1. A method of slitting a web of film-like material into a plurality of strips having closely dimensioned widths and parallel straight line longitudinally extending edges, said method comprising the steps of: continuously pulling the web along a path through a slitting station at a predetermined speed and under tension in a predetermined direction of travel, holding the web against shifting transversely of the direction of web travel while transporting the web on a traveling support surface, penetrating said tensioned web with un-interrupted continuous razor cutting edges on slitter blades located at positions spaced transversely of the path of web travel spaced from any cooperating shearing surface and at predetermined distances apart from each other, and pulling said web across said razor cutting edges to cause the slitting of the web, and shifting portions of said razor cutting edges into and from engagement with said web to distribute wear across said un-interrupted, continuous edges as said web continues to travel.
2. A method in accordance with claim 1 in which said razor cutting edges are circular and have edges with grooves therein less than 0.0001 inch in depth and in which said web is comprised of a synthetic resin substrate having a coating of ferrous oxide thereon for magnetic recording purposes, and further comprising the steps of establishing a pressure differential across said web to hold the same against said traveling support surface while said slitter blades slit said web into a plurality of magnetic tape strips, and rotating said razor cutting edges to distribute wear.
3. A method in accordance with claim 2 including the step of moving said traveling supporting surface and said web at the same speed and rotating said razor edges at a speed substantially slower than said speed of web travel.
4. A method in accordance with claim 3 including the further step of holding web to span openings in said traveling support into which said slitter blades project so that the film is slit only by the drawing of the film across the cutting edges of the slitter blades and is free of any cooperating shearing surface.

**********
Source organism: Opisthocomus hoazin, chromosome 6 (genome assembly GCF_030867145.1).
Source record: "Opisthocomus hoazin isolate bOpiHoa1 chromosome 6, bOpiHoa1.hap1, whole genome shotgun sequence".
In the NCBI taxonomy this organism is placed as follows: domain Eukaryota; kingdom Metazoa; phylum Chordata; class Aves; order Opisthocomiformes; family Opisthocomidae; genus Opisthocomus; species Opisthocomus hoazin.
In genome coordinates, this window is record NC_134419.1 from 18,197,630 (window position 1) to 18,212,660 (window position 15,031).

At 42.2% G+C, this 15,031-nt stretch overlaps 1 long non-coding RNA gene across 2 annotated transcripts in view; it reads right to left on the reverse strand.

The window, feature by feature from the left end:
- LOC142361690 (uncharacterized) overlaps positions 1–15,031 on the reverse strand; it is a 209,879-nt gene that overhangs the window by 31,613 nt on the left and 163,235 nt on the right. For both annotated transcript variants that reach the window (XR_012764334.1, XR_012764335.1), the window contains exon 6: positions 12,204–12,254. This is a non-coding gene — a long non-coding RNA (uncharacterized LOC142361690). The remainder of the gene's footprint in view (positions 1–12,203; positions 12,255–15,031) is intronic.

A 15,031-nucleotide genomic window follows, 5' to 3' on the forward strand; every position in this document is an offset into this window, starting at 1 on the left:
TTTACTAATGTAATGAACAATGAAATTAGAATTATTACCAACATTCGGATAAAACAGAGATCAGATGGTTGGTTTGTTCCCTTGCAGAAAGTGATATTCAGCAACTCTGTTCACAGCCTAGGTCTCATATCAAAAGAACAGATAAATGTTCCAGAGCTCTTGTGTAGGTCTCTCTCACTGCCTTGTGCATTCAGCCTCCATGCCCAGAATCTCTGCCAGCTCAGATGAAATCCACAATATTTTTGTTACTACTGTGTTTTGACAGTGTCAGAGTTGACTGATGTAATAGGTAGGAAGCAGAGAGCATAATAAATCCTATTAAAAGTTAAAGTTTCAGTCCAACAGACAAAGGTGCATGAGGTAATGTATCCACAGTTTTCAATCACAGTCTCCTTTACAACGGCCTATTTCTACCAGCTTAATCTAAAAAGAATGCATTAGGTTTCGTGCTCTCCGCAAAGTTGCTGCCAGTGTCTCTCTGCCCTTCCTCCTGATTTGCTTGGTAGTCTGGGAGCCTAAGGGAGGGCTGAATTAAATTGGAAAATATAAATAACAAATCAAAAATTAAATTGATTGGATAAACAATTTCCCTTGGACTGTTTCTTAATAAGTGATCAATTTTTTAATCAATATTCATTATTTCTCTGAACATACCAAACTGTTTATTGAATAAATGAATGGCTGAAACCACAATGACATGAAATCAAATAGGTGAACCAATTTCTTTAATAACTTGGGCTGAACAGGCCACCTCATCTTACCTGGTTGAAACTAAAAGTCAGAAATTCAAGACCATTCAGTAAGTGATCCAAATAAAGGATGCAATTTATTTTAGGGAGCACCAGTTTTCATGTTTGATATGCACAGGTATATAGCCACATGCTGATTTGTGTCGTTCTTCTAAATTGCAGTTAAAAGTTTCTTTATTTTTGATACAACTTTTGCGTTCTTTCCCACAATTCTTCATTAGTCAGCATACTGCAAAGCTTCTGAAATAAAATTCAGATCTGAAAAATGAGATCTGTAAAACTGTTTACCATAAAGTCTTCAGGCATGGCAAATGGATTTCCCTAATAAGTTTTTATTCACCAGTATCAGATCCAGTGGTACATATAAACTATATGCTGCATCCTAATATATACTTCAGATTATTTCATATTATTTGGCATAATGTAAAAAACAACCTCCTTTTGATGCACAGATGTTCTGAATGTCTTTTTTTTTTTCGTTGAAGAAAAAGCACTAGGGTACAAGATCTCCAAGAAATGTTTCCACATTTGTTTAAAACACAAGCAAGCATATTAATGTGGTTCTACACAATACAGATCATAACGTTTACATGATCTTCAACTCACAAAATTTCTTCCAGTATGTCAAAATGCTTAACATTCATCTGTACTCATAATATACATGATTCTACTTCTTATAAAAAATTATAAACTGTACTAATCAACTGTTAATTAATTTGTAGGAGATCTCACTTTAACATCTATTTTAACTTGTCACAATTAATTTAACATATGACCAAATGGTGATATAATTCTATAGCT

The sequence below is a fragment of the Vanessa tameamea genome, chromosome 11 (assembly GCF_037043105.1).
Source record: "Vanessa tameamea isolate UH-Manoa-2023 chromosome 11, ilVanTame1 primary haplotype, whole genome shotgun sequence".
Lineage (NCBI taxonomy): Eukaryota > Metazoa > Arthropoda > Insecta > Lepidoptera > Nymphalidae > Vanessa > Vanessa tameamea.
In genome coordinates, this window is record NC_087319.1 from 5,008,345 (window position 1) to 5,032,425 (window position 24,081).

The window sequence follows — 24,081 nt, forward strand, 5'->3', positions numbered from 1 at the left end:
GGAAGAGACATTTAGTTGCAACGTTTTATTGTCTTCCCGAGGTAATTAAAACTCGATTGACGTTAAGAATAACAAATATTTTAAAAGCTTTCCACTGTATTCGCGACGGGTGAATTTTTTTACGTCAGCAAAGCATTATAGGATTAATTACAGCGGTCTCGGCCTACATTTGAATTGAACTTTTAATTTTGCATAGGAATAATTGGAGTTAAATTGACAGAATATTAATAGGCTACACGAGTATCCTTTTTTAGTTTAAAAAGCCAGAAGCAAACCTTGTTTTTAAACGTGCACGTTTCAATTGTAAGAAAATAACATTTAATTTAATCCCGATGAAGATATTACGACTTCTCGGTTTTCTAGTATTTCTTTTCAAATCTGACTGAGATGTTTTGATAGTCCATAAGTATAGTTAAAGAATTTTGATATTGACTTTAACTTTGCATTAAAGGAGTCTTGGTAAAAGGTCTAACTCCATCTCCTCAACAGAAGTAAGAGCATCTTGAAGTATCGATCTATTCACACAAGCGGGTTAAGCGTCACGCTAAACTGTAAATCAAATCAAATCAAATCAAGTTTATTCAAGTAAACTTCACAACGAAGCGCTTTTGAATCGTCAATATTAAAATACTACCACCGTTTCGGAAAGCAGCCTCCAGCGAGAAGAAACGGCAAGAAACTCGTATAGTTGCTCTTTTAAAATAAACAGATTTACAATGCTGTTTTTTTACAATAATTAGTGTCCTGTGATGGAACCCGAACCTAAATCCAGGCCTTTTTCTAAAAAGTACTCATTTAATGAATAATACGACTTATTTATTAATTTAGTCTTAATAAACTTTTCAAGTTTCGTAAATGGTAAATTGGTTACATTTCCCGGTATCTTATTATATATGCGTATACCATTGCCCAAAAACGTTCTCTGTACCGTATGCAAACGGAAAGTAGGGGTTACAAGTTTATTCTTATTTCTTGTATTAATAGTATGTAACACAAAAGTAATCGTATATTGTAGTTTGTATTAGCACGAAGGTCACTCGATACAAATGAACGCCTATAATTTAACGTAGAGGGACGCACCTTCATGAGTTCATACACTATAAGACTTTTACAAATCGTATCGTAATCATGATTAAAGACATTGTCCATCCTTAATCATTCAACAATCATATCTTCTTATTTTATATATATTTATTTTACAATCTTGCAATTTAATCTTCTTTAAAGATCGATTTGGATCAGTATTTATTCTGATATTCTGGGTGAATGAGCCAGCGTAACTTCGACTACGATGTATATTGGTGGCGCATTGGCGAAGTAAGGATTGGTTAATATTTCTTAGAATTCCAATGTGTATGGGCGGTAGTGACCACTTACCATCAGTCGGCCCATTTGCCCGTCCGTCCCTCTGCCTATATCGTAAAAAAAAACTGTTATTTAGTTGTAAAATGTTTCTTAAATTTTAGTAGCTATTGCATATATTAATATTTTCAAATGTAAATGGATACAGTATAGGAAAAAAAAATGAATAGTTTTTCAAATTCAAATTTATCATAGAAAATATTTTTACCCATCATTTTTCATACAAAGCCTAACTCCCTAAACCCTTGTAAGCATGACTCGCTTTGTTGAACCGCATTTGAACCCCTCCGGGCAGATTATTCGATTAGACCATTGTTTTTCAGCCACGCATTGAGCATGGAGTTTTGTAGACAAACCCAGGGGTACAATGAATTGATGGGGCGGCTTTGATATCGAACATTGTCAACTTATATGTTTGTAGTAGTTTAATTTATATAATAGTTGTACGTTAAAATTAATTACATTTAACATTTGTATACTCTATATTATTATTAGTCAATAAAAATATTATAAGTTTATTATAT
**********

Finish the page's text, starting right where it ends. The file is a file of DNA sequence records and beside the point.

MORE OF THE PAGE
5. An apparatus for slitting a web of film-like material into a plurality of strips having closely dimensioned widths and parallel straight line longitudinally extending edges, said apparatus comprising means having a traveling support surface for transporting the web along a predetermined path of travel through a slitting station, means for holding said web against said traveling support surface during the slitting operation, a slitting head having slitter blades uninterrupted, continuous razor edges free of any cooperating shearing surface and free for penetrating said web and mounted for rotation about an axis spaced from said web, said circular slitter blades having said edges rotatable in planes perpendicular to said web, means to pull said web across said razor edges to slit said web, and means to rotate said slitting blades to successively turn the circumferential edges of said slitting blades into slitting contact with said web to distribute wear across said razor edges when a web travels through said slitting station.
6. An apparatus in accordance with claim 5 in which said traveling support surface is an endless surface and in which means are provided for driving said endless surface at the same speed said web travels through said slitting station, and said means to rotate said slitting blades turns said edges at a speed substantially slower than said web speed.
7. An apparatus in accordance with claim 6 in which said means for holding the web against said endless support surface includes mean for establishing a pressure differential on opposite sides of the web and said endless support surface, said pressure differential acting to force the web tightly against said endless support surface to prevent relative motion between the portion of the web thereon and said endless support surface.
8. An apparatus in accordance with claim 7 in which said endless surface is a rotating cylindrical surface and in which the web is partially wrapped thereabout, a vacuum chamber is provided within said cylindrical surface with a pressure therein which is less than ambient pressure and in which openings are provided in said surface providing fluid communication between the vacuum chamber and the exterior cylindrical surface on which said web is transported, said web covering said openings and causing a pressure differential to be established between the ambient on one side of the web and said openings and the vacuum chamber.